6. Hotel Europe, 1908

As a famous Instagrammable spot in Vancouver, Hotel Europe is a 6-story building dominating the center of Gastown neighborhood. The building appeared in 1908 and it has always been the spotlight of the area thanks to the triangular “flatiron” architectural concept.

Hotel Europe was built by Parr and Fee Architects whose innovative purpose was to place the building on a triangular lot. Up to now, Hotel Europe is still a visible example of the first reinforced concrete structure in the country. Not only is it a captivating architectural style but also a fireproof building, making it one of the first hotels in Western Canada to inherit such incredible function.

Walking into the lobby, you will instantly spot out the classic vibe along the bricked-up areaways. The upper floors of the building were renovated into subsidized housing units, making it an affordable housing complex in Vancouver in modern days. 

Address: 43 Powell St, Vancouver, BC V6A 1E9.

7. Heritage Hall, 1915

Photo Credit: santi_santao2

This is a historical and elegant venue smack dab in the heart of Vancouver with history dating back to 1915. The construction of Vancouver Heritage Hall comes with confusion around its origin. Some believe it was originally a bank while others claimed it was a city hall or a church.

However, these rumors ended as false statements. Initially started out as a post office, the Heritage Hall was an idea of encouraging the commercial explosion in the area around Mount Pleasant. Unfortunately, this idea never ended well as the arrival of new residents didn’t happen as planned. Because of that, the building was used as the Dominion Agricultural Building before a renovation into a multipurpose venue in 1983.

Address: 3102 Main St, Vancouver, BC V5T 3G7.

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8. Pacific Central Station, 1919

Photo Credit: VIA Rail Canada

Traveling across Vancouver, you are much likely to pass by the Pacific Central Station. But little do you know the interesting history behind this gigantic railway station. Pacific Central Station was originally known as False Creek Station. This heritage is a perfect example of neoclassical revival architecture which was built in 1919. 

Like any other old buildings in town, the Pacific Central Station underwent multiple restorations to retain its impressive style. Today, Pacific Central Station functions as the Western terminus of Via Rail’s border-crossing trains, as well as the Northern terminus of Amtrak’s Cascades to Portland and Seattle. 

Address: 1150 Station St, Vancouver, BC V6A 4C7.

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9. Orpheum Theatre, 1927

Photo Credit: Vancouver Civic Theatres

Hitting a theater is one of the coolest things to do in Vancouver at night. Amongst many entertainment venues in town, Orpheum Theatre is the most famous name. The theater was a magnificent heritage building originating in 1927. It’s located in the heart of the booming entertainment district.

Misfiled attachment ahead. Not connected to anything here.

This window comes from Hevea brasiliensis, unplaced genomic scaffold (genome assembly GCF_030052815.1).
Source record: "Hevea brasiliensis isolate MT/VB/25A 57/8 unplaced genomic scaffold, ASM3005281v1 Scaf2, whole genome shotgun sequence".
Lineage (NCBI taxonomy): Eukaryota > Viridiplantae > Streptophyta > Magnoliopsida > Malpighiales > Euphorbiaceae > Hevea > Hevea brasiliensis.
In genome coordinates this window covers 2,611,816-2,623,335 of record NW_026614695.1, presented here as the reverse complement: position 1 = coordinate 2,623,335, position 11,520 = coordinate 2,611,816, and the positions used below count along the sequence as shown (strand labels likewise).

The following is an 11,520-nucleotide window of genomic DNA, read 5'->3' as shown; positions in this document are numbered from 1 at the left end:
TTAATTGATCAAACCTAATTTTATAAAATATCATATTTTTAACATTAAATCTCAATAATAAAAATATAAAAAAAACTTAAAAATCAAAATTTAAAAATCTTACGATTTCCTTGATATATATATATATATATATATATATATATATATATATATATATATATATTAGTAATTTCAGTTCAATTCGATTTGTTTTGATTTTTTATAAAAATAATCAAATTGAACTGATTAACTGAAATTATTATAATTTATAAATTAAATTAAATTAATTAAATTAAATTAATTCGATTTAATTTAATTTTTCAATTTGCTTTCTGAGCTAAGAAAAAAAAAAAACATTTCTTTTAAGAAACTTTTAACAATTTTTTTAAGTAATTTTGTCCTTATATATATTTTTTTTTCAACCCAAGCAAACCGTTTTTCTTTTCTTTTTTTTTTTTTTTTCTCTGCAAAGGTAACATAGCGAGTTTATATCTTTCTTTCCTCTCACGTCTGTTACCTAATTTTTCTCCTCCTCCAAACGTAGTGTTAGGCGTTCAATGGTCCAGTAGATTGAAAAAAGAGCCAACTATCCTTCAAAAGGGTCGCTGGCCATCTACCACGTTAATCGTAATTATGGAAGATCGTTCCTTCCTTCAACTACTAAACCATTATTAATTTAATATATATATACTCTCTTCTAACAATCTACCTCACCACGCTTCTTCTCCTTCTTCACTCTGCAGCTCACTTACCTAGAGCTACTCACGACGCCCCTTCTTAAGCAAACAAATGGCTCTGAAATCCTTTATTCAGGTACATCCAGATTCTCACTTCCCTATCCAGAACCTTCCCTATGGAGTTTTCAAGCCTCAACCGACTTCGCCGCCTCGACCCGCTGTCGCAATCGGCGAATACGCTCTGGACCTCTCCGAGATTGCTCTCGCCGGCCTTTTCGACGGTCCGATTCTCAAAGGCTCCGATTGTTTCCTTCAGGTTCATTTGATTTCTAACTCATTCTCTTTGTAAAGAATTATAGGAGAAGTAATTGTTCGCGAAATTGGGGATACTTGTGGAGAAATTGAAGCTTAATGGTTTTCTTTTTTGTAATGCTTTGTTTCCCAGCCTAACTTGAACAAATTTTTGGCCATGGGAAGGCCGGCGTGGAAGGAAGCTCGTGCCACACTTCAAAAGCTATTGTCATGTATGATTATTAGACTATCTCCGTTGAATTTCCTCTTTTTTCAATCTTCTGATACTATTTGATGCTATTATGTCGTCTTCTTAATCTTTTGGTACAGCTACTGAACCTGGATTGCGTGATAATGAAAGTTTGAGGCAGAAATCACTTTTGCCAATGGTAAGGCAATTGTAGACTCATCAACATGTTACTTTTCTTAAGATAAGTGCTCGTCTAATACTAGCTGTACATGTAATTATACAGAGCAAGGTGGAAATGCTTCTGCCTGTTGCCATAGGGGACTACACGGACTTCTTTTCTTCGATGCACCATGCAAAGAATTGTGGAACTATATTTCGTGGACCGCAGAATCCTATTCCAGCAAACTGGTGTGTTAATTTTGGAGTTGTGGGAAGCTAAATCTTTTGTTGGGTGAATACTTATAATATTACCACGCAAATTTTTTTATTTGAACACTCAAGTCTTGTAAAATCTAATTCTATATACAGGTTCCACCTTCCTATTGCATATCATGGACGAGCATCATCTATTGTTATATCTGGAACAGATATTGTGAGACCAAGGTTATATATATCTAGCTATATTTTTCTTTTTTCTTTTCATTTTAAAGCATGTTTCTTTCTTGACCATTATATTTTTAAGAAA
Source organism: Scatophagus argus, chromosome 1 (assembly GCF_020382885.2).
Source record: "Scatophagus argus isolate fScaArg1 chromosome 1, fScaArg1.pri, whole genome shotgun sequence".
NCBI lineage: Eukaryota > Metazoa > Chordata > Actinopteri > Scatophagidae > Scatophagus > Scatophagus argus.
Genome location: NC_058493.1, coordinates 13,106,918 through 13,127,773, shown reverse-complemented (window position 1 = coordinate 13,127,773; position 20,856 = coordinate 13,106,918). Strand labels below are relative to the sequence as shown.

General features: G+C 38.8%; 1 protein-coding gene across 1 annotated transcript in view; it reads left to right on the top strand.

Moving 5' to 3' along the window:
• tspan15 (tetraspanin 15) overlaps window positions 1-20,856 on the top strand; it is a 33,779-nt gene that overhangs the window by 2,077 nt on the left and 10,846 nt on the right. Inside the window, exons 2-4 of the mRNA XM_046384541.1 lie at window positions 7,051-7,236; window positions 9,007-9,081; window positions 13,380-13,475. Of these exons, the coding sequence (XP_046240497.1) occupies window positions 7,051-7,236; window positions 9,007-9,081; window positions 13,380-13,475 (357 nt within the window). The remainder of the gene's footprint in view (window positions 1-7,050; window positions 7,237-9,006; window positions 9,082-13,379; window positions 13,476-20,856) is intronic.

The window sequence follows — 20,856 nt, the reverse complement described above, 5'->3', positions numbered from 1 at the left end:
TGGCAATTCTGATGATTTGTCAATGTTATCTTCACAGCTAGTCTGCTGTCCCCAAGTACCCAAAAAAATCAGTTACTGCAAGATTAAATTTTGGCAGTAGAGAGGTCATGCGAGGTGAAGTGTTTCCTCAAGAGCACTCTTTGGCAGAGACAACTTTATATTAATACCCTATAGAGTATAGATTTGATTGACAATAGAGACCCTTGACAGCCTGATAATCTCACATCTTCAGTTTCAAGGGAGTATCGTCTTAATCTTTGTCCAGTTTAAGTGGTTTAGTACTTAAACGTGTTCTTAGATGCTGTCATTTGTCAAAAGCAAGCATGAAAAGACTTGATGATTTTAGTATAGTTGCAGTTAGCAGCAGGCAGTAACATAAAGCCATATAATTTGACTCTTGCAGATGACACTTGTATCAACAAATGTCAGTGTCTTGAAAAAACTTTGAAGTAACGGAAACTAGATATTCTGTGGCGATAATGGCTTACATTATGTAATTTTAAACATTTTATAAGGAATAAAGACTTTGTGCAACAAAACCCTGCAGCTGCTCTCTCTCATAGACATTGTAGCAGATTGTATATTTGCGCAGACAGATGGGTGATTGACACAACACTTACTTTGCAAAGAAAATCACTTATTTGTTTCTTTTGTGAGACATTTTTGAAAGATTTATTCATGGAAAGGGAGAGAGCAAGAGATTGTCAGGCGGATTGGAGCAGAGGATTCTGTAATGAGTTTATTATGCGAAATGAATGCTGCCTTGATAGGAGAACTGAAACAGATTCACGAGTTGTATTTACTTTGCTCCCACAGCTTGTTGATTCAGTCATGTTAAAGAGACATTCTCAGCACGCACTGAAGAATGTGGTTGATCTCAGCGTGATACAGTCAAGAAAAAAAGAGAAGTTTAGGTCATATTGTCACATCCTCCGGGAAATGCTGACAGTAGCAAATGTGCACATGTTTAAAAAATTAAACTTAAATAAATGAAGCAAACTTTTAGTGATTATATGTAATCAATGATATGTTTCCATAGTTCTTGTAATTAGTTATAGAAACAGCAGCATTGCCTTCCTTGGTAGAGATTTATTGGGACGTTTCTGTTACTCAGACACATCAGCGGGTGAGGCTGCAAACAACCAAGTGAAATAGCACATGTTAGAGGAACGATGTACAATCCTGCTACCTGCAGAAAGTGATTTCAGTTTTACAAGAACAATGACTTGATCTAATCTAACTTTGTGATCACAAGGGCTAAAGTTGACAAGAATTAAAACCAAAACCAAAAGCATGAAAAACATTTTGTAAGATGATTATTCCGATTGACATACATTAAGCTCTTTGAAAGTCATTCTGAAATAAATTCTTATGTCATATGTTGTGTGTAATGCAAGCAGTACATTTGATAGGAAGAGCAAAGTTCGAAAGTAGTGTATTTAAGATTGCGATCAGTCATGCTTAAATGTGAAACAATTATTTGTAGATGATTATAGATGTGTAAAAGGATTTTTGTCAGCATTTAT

The locals have referred to this building as the Grand Old Lady of Granville, which is a giant art masterpiece by Priteca. He was a famous theater designer with influential and innovative works. Priteca spruced up Orpheum Theatre with numerous state-of-the-art elements. For instance, the triple-domed ceilings cover the angled seating lounge surrounded by deep and spacious balconies. Orpheum Theatre lived through two major renovations in 1974 and 1977, making it a classic theater in Vancouver in the modern days. 

Address: 601 Smithe St, Vancouver, BC V6B 3L4.

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10. Marine Building, 1929

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Ending the list of Vancouver’s oldest buildings is the Marine Building whose origin dates back to 1929. More than just a historical structure, Marine Building is the most famous building in Vancouver with its notable Art Deco architecture.

This 22-story skyscraper houses a stunning collection of luscious interior decorations within. Thanks to its state-of-the-art concept, Marine Building became the venue of choice in many filmmaking and television programs including Timecop and Blade: Trinity. The beautifully crafted clock on the wall, sculptured marine symbols, and the iconic snow-like cap are some of the most prominent features of Marine Building.

Address: 355 Burrard St #1000, Vancouver, BC V6C 2G8

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A stroll around these historical buildings not only brings you an endless source of Instagrammable photos but also opens a door to the good old days of Vancouver. If you look for another way to discover the city like a real local, check out these top hidden gems in Vancouver to maximize your travel experience!